The INFORMA case study in the Segre-Rialb basin is led by CREAF (Ecological and Forestry Applications Research Centre) and Catalonia’s Forest Ownership Centre.

Looking into the past and future of Flanders’ ancient woodlands: the Woods of Brabant

Forest management is under continuous evolution in Flandres’ Woods of Brabant. These multifunctional woodlands of high conservation value are home to important species such as the honey buzzard and the middle-spotted woodpecker, while also providing a source of wood and recreational sites for the publicSustainable forest management plays a crucial role in balancing ecological, societal and economic priorities, but is becoming more challenging as climate change increases the occurrence of windstorms, drought, pests and diseases.

INFORMA’s mission in the area is to propose management options that cater for different needs, expectations and pressures in future climate scenarios. Read on to find more about our case study in Belgium!

Among the most beautiful and oldest forests in Belgium, the Woods of Brabant (Brabantse Wouden) are characterised by more than 10,000 hectares of Atlantic and Subatlantic forest, abundant in oak and beech trees, with an admixture of maples and pines. The larger areas of Meerdaal, Halle and Sonian forests alternate with smaller forest patches, open fields and urban areas, creating a mosaic in the landscape.

The forests are partly under strict protection (about 600 ha of strict reserves plus smaller set-aside patches), while other sections are managed for multiple purposes. In the managed areas, small-scale close-to-nature management is the rule, but patches with more intensive management, mostly for the conversion of conifer to broadleaved forest, are also present. The management aims to ensure that the woods retain their beauty, ecological functionality, and wood production capacity in times of climate change. In order to do  so, management practices are adapting to account for more frequent windstorms, drought, pests, and diseases.

All of the forests in the Woods of Brabant have a high natural value: They are ancient woodland sites with rich fauna and flora. The term “ancient woodlands” refers to the fact that they have been permanently forested, at least since their oldest topographic map of 1770, but most probably since the early Middle Age, a reason why they are all included in the Natura 2000 network of European protected areas.

As currently the woodlands are located within a highly urbanised landscape, recreation plays an important role in these forests, receiving over 2 million visitors per year. Management planning and infrastructure therefore need to cater for this high recreational pressure.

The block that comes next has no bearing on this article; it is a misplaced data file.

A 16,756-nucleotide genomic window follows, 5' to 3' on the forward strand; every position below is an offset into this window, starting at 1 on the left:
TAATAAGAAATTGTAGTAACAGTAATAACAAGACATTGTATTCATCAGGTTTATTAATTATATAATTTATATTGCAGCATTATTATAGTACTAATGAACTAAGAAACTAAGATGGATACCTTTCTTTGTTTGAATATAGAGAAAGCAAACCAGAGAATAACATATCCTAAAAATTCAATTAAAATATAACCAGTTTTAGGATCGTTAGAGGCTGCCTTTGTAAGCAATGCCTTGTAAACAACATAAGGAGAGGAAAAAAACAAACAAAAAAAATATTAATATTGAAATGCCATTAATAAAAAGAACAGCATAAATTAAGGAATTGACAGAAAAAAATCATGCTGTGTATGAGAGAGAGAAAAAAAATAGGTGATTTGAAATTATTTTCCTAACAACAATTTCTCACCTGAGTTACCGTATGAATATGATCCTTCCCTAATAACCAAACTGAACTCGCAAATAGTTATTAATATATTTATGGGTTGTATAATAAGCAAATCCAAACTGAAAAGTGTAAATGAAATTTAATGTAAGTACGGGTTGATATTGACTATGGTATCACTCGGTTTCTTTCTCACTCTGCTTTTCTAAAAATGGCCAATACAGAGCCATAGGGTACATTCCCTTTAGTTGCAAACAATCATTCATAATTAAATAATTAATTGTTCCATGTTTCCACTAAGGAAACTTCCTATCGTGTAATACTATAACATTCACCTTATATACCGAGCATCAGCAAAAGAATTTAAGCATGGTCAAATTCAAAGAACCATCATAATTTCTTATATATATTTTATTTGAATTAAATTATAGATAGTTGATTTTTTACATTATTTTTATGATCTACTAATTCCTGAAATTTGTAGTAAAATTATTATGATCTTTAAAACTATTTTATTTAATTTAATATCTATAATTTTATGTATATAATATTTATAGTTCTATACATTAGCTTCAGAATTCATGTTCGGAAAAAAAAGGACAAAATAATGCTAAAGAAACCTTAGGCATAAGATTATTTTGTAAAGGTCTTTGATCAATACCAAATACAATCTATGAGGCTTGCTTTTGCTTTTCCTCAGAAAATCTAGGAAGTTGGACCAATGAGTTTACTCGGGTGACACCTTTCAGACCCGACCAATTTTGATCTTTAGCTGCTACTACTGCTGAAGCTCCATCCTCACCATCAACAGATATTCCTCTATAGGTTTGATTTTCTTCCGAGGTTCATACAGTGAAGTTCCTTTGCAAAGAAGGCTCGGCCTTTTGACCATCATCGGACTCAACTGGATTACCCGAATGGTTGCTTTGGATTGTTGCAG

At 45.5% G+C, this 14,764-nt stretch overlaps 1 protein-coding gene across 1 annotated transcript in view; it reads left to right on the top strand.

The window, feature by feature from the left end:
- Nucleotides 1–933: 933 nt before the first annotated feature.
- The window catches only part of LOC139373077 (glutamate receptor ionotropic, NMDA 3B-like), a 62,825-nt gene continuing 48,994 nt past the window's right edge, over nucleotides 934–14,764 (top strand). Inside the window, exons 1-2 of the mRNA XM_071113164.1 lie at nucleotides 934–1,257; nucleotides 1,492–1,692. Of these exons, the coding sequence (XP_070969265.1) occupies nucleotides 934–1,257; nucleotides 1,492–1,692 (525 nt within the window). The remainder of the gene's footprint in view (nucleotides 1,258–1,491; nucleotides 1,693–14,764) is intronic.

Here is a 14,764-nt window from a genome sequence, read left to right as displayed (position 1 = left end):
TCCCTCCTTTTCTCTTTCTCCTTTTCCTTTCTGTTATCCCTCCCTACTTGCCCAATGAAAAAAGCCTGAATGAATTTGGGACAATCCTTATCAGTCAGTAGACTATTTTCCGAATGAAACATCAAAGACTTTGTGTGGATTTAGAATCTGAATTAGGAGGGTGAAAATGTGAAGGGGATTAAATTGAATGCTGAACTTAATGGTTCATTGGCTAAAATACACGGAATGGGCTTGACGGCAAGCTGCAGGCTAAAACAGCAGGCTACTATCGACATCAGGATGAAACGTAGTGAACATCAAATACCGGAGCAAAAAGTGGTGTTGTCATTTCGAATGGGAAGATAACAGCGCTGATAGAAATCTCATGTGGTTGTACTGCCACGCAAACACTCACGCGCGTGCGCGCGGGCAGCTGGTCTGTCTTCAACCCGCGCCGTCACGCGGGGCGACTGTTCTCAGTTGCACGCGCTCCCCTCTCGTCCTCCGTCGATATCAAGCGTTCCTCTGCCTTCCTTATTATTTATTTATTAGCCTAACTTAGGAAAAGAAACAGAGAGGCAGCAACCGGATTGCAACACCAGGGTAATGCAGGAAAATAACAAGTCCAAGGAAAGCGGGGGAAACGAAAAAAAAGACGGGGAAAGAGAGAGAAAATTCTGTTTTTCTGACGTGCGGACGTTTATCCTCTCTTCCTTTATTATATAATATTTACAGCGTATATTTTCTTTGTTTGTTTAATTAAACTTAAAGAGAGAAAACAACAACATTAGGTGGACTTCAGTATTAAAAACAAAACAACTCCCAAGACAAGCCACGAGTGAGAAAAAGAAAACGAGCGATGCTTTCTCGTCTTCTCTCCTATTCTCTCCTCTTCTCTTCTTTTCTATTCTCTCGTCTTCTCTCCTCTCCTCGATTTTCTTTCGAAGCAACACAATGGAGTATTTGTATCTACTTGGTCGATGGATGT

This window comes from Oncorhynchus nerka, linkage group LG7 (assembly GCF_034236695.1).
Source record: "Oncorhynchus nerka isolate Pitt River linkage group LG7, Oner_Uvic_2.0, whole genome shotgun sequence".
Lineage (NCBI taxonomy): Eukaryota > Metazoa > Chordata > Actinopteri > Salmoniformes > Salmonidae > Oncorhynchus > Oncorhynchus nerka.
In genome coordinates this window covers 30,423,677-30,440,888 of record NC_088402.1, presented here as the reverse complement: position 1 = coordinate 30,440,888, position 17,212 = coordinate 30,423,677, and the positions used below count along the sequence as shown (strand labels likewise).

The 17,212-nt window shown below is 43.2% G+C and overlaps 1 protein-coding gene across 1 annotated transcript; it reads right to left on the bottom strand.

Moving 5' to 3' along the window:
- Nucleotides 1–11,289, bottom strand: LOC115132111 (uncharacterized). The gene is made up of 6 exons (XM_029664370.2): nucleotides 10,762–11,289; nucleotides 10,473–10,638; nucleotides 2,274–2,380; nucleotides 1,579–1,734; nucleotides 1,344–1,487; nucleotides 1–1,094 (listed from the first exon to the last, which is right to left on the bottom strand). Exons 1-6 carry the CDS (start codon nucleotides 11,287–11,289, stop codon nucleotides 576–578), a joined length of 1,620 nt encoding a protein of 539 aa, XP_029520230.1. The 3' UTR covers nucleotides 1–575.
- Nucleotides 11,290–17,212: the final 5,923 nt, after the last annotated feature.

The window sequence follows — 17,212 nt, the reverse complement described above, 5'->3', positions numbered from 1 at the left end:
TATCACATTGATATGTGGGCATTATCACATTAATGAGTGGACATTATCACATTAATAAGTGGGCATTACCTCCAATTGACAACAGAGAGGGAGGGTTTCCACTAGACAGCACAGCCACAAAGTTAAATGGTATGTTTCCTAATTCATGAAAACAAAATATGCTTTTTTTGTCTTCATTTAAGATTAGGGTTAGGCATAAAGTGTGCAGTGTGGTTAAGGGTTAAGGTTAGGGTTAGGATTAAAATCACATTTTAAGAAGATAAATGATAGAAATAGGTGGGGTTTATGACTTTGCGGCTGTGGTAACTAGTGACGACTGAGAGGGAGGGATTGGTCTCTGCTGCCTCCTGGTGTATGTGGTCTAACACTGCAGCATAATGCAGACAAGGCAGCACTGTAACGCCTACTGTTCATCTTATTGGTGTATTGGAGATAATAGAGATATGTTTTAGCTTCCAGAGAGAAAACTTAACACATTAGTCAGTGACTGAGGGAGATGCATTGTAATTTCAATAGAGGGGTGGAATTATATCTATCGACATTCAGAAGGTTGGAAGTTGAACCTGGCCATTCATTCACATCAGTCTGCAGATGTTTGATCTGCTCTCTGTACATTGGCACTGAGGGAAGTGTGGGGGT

Satellite view of the Brabantse Wouden. In white, from left to right: Hallerbos, Sonian, and Meerdaal-Heverlee forests, surrounded by dense urban infrastructure and intensive agriculture in their immediate surroundings. Source: Google Maps.

Forest management history and practice

The forests of Hallerbos, Meerdaal, and Sonian Forest are all public forests, managed by the regional forest management service. They are shaped by many centuries of intensive but sustainable forest management, interspaced with periods of instability and plundering.

The Hallerbos and Meerdaal forests were traditionally managed as mixed coppice-with-standards forests, dominated by oak. The Meerdaal forest was gradually transformed into a high forest over the last century, mainly of oak and beech, with many of the old oaks still preserved and reaching the age of 200-250 years. Hallerbos was heavily impacted by fellings during the First World War and completely replanted with stands of beech and oak in the 1920s. On sandy outcrops, stands of pine and larch were planted in both forests.

The Sonian forest has a long tradition as a high forest, mainly of beech. The forest has been renowned for its high-quality beech trees. Over the last 150 years, managers have been reluctant to perform final harvesting due to visitor protests and political pressure. This explains the high density of old and impressive trees. While the even-aged structure was long considered a problem from a silvicultural point of view, the old beech stands are now seen as recreational and ecological assets of the forest.

Over the last decades, these forests were mainly managed through selective high thinnings. Final harvest was mainly done in small group cuttings. In the conifer stands, some larger final fellings were performed. Also, some larger fellings were done in beech stands both in the Meerdaal and Sonian forests, in both cases because of the conversion of the stands to other dominant tree species (e.g. oak and lime) in order to enhance the diversification of the forest.

A forest stand in Tranendal, Hallerbos. When bluebells are flowering, large numbers of visitors from far and wide come to see this natural spectacle. Source:

Challenges for conservation and recreation